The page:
After independence in 1960, Burkina Faso was
characterized by economic problems, political crises and
coups. After Blaise Compaoré took power in a military
coup in 1987, he led the country toward multi-party
systems and market economy. The once powerful military
lost influence, while holding down the political
opposition. Compaoré and his party CDP dominated the
entire state apparatus until 2014 when a revolt forced
him to resign.
From World War II onwards, domestic political parties
were formed in the French colony of Upper Volta (see
Older History). When the country gained independence in
August 1960, Maurice Yaméogo, leader of the Voltana
Democratic Alliance (UDV), was elected president.
However, he was unable to solve the country's financial
problems and, over time, became increasingly
authoritarian. He was deposed in a 1966 military coup.
List of most commonly used acronyms containing Burkina Faso. Also includes historical, economical and political aspects of the country.
The new president, General Sangoulé Lamizana, managed
to get the economy back on track. In 1970 elections were
held in which the UDV won. But when devastating drought
caused mass violence and livestock death in Upper Volta
and neighboring states in the early 1970s, the UDV
government failed to deal with the crisis. In 1974, it
was ousted by President Lamizana, who banned all parties
and appointed a government consisting of military
personnel. But neither did the new military regime
succeed in ordering the economy and trade union protests
began to grow strong.
A new constitution was adopted in 1977 and after the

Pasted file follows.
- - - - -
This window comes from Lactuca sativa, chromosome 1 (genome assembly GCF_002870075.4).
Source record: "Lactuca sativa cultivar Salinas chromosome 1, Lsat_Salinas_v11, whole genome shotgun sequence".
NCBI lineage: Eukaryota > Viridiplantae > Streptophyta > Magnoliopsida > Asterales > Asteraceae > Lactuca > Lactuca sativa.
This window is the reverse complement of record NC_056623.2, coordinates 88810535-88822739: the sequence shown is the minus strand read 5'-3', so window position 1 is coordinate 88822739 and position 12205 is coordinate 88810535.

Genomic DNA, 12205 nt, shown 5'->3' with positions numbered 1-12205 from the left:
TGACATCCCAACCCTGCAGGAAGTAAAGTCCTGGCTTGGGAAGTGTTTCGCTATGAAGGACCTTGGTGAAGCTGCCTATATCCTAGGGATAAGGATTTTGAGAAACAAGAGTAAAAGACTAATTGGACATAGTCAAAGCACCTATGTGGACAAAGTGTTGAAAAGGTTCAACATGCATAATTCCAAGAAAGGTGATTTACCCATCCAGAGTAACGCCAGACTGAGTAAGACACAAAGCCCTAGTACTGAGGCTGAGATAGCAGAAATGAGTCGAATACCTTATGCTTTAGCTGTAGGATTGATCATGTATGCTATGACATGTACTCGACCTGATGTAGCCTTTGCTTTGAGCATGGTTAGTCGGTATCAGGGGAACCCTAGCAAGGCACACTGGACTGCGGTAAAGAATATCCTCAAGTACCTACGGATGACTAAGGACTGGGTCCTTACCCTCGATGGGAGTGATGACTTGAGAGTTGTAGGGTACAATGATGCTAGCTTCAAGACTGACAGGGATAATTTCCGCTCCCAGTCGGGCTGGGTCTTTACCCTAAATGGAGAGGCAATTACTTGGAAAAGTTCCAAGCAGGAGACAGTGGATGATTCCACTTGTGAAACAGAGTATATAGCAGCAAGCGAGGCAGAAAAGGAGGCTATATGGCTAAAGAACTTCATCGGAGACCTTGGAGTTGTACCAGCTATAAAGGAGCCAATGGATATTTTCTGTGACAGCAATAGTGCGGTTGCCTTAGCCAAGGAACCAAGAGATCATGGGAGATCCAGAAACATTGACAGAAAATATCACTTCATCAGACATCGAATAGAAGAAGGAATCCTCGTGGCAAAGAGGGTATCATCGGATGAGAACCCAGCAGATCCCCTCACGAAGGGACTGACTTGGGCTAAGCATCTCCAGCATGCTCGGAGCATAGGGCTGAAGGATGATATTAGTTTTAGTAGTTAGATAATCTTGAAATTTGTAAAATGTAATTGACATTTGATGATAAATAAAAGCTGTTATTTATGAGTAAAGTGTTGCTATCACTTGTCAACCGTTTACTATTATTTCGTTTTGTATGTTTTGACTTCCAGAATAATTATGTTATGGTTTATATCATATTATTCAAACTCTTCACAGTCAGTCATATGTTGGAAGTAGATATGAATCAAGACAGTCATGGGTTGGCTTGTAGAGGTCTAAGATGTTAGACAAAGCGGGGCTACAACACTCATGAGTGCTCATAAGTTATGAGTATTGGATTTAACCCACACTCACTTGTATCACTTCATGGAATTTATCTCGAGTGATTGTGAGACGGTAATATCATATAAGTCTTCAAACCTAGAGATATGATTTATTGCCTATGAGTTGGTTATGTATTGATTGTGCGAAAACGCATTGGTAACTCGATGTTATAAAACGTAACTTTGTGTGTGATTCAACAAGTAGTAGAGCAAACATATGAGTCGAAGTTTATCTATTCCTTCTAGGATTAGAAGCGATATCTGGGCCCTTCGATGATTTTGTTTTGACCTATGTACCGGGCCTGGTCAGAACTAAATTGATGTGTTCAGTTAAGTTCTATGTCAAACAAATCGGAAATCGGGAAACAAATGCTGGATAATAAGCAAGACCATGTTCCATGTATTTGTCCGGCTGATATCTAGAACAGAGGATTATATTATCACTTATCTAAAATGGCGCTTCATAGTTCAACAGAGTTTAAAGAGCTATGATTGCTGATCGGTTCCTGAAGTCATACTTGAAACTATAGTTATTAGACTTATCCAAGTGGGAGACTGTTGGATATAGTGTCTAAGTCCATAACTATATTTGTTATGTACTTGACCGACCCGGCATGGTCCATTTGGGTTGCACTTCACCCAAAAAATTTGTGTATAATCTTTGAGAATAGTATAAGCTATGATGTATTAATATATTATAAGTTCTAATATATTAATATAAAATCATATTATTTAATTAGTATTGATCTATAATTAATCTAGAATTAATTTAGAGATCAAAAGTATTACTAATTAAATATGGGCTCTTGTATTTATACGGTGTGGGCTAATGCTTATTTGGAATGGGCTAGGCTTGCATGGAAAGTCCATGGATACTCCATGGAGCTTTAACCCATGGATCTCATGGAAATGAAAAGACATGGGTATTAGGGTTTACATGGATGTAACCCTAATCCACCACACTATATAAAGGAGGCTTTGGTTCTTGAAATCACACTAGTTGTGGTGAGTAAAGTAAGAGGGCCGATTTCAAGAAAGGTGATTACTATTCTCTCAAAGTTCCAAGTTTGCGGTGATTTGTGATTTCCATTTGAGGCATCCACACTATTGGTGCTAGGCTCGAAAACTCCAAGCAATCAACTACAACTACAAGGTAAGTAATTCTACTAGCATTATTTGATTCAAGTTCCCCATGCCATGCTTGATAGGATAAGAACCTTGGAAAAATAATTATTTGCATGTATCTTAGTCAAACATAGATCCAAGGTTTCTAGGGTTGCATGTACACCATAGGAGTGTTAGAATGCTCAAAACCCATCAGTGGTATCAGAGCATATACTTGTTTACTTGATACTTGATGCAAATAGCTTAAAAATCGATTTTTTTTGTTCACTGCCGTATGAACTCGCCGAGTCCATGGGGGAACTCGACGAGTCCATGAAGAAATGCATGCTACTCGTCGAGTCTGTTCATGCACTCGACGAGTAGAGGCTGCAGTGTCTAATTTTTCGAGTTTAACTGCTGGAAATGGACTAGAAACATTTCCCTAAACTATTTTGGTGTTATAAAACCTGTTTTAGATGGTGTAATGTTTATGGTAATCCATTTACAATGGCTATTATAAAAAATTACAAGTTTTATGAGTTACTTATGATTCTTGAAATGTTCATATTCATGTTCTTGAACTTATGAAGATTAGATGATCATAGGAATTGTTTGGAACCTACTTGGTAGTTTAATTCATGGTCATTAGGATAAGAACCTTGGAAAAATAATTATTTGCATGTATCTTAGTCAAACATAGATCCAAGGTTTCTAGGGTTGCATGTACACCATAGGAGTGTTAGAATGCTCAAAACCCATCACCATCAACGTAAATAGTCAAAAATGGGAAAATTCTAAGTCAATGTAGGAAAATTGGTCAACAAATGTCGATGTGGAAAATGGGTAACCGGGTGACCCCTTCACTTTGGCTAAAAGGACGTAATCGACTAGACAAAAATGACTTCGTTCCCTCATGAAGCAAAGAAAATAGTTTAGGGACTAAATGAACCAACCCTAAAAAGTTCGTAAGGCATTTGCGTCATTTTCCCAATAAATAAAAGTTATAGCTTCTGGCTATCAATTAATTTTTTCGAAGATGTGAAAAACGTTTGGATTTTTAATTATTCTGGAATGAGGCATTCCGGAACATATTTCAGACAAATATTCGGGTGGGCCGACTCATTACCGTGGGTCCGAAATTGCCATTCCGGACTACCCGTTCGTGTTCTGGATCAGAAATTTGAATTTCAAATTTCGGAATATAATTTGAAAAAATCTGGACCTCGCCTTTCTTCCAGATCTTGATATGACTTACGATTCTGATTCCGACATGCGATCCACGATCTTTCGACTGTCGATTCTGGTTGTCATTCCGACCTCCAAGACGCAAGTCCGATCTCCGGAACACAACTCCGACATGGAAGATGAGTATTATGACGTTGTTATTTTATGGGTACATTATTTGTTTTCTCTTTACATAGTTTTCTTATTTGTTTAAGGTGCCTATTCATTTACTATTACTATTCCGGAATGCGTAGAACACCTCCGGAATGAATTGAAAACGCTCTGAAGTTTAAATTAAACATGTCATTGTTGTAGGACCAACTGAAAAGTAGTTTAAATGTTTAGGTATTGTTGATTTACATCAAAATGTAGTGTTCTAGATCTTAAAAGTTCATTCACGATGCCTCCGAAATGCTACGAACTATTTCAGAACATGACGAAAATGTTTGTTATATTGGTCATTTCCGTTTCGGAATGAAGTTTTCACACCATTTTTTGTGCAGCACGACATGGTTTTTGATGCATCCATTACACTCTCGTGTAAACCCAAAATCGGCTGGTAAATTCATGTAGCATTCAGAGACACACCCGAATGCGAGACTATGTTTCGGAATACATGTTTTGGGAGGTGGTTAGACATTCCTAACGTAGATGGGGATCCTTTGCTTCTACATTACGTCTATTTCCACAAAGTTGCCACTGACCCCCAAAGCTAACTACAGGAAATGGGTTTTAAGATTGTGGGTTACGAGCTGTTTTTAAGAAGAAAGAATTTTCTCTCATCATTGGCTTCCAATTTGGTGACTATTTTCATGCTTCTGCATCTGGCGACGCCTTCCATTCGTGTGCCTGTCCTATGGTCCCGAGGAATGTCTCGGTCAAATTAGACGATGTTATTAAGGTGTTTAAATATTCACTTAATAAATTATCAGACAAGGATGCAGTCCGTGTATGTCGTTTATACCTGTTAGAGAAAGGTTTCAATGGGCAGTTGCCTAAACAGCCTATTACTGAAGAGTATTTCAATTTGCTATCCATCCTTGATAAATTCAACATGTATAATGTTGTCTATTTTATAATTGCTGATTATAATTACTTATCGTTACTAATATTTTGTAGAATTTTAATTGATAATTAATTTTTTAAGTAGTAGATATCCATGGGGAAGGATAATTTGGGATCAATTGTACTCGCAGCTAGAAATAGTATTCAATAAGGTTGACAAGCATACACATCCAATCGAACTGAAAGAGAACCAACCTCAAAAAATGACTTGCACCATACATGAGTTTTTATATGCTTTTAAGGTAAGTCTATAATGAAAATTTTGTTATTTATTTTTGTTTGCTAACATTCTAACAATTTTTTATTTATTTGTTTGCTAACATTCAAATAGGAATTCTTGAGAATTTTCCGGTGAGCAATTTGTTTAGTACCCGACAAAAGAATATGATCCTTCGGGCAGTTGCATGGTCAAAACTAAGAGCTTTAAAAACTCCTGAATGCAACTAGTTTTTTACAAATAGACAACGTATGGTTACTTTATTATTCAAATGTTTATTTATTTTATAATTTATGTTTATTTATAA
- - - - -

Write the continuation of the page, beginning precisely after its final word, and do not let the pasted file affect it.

new election the following year a civil government was
formed, dominated by the UDV. Lamizana was re-elected
president, but in December 1980 he was overthrown by the
military following a major strike and new trade union
demonstrations. The constitution was revoked and the
parties banned. A new military-civilian government led
by Colonel Saye Zerbo continued the attempts to quell
Sankara's African "Cultural Revolution"
The military leadership was divided and in 1982 Major
Jean-Baptiste Ouédraogo took power. He appointed a young
captain, Thomas Sankara, as prime minister but soon
imprisoned him because of a conflict. The imprisonment
of Sankara caused his allies to revolt against Ouédraogo.
Sankara was released but the uprising spread and in 1983
Sankara himself took over the presidential power.
Sankara was admired across the continent by young
Africans who were tired of the old leaders. He tried to
implement an African "cultural revolution". Around the
country, revolution committees were formed to replace
the chieftains and municipal assemblies. Revolutionary
People's Tribunals put the men of the old regimes in
charge of corruption and abuse of power. The salaries of
officials were lowered and officials were forced to
account for their financial assets. On a few occasions,
the ministers were sent on agricultural work and only
those who endured the penalties could count on a new
In the ruling Revolutionary Council (CNR), which
consisted of both military and civilian and supported by
Communist parties, the median age was about 30 years.
On the anniversary of the takeover of power in 1984,
Sankara renamed the country to Burkina Faso, the land of
the indomitable men, in an attempt to complete
decolonization and strengthen the self-esteem of the
people. Sankara's policy also included favoring the